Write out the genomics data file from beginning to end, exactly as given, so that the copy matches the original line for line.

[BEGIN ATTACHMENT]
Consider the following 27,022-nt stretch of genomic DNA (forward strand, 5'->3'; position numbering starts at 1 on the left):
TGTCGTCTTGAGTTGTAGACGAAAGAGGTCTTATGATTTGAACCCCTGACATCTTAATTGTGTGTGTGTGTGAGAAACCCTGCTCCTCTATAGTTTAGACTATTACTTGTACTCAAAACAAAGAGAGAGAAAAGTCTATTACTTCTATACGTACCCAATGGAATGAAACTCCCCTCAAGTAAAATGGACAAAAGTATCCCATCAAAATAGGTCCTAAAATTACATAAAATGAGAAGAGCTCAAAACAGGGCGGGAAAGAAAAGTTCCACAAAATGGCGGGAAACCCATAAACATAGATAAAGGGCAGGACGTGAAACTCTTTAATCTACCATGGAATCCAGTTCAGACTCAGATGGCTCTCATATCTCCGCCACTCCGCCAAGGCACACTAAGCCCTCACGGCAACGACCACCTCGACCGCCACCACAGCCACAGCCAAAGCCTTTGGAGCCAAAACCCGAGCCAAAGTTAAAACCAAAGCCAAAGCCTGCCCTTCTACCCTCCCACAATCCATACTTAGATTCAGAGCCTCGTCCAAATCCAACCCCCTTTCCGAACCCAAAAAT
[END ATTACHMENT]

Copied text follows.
Consider the following 27,022-nt stretch of genomic DNA (forward strand, 5'->3'; position numbering starts at 1 on the left):
TGTCGTCTTGAGTTGTAGACGAAAGAGGTCTTATGATTTGAACCCCTGACATCTTAATTGTGTGTGTGTGTGAGAAACCCTGCTCCTCTATAGTTTAGACTATTACTTGTACTCAAAACAAAGAGAGAGAAAAGTCTATTACTTCTATACGTACCCAATGGAATGAAACTCCCCTCAAGTAAAATGGACAAAAGTATCCCATCAAAATAGGTCCTAAAATTACATAAAATGAGAAGAGCTCAAAACAGGGCGGGAAAGAAAAGTTCCACAAAATGGCGGGAAACCCATAAACATAGATAAAGGGCAGGACGTGAAACTCTTTAATCTACCATGGAATCCAGTTCAGACTCAGATGGCTCTCATATCTCCGCCACTCCGCCAAGGCACACTAAGCCCTCACGGCAACGACCACCTCGACCGCCACCACAGCCACAGCCAAAGCCTTTGGAGCCAAAACCCGAGCCAAAGTTAAAACCAAAGCCAAAGCCTGCCCTTCTACCCTCCCACAATCCATACTTAGATTCAGAGCCTCGTCCAAATCCAACCCCCTTTCCGAACCCAAAAAT